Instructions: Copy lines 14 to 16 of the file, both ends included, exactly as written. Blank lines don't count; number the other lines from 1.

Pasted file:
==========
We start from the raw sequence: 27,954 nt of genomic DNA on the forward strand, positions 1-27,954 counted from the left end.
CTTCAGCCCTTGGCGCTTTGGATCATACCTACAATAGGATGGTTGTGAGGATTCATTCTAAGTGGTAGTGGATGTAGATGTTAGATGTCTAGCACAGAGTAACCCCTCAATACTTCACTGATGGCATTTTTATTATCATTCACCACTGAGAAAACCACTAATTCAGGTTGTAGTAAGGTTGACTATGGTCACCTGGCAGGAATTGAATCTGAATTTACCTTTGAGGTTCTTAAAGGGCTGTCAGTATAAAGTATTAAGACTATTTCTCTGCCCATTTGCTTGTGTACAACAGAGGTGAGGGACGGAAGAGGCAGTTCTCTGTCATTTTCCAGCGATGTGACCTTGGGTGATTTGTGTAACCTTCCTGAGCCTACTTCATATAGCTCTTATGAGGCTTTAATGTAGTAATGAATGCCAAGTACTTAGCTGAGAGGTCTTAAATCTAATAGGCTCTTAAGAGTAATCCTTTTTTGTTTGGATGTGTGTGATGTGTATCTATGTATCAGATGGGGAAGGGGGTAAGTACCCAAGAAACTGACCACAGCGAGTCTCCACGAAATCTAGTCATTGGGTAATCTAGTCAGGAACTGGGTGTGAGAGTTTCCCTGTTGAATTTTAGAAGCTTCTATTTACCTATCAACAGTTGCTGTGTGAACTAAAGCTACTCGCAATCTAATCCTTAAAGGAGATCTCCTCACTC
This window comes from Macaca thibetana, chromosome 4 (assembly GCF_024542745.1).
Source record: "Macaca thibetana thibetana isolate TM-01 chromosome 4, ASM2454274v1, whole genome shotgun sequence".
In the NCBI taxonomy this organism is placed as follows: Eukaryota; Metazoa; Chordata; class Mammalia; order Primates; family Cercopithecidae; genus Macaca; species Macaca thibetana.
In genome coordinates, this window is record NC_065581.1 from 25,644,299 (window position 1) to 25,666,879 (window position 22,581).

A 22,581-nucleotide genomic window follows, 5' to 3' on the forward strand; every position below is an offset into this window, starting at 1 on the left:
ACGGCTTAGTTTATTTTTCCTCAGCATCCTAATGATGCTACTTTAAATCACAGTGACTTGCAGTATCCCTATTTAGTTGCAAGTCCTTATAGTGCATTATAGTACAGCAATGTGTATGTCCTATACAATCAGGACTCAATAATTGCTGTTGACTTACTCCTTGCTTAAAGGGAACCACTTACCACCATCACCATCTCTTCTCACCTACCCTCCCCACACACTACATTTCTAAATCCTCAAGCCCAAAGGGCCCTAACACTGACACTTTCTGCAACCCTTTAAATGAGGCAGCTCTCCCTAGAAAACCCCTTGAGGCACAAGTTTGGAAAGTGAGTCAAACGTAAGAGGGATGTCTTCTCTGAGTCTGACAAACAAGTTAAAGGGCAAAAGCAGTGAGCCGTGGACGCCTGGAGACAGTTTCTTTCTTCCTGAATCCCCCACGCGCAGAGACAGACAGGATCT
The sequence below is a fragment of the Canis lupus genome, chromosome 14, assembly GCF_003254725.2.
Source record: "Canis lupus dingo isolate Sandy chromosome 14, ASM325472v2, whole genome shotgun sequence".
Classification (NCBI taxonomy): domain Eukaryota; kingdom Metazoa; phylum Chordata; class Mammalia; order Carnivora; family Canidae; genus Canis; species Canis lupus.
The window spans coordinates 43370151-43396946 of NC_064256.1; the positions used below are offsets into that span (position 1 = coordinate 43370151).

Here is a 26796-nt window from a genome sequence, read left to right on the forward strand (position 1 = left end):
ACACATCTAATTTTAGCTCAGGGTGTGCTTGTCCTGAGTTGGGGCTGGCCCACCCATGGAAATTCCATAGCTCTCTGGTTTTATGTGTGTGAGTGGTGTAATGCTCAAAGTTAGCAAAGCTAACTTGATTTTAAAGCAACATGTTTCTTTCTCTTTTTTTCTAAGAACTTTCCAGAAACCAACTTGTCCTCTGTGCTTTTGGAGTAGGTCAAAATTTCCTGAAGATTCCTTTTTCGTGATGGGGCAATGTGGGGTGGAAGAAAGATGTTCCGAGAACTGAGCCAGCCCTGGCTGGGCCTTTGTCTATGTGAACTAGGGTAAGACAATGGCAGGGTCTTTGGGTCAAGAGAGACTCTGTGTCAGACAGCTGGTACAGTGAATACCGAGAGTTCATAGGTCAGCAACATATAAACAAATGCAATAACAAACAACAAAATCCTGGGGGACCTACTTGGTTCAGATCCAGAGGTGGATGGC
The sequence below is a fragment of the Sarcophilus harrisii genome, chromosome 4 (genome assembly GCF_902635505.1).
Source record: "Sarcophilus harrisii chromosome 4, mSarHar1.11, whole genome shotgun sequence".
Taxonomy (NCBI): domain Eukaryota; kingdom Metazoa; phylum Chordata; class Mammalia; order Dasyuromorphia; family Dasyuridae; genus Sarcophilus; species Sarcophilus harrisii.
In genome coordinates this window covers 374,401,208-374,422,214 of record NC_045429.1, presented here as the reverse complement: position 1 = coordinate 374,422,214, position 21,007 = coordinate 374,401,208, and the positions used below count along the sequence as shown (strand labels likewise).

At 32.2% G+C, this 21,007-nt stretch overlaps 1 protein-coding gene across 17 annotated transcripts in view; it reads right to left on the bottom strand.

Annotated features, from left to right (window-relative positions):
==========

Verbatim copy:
ACACATCTAATTTTAGCTCAGGGTGTGCTTGTCCTGAGTTGGGGCTGGCCCACCCATGGAAATTCCATAGCTCTCTGGTTTTATGTGTGTGAGTGGTGTAATGCTCAAAGTTAGCAAAGCTAACTTGATTTTAAAGCAACATGTTTCTTTCTCTTTTTTTCTAAGAACTTTCCAGAAACCAACTTGTCCTCTGTGCTTTTGGAGTAGGTCAAAATTTCCTGAAGATTCCTTTTTCGTGATGGGGCAATGTGGGGTGGAAGAAAGATGTTCCGAGAACTGAGCCAGCCCTGGCTGGGCCTTTGTCTATGTGAACTAGGGTAAGACAATGGCAGGGTCTTTGGGTCAAGAGAGACTCTGTGTCAGACAGCTGGTACAGTGAATACCGAGAGTTCATAGGTCAGCAACATATAAACAAATGCAATAACAAACAACAAAATCCTGGGGGACCTACTTGGTTCAGATCCAGAGGTGGATGGC
The sequence below is a fragment of the Sarcophilus harrisii genome, chromosome 4 (genome assembly GCF_902635505.1).
Source record: "Sarcophilus harrisii chromosome 4, mSarHar1.11, whole genome shotgun sequence".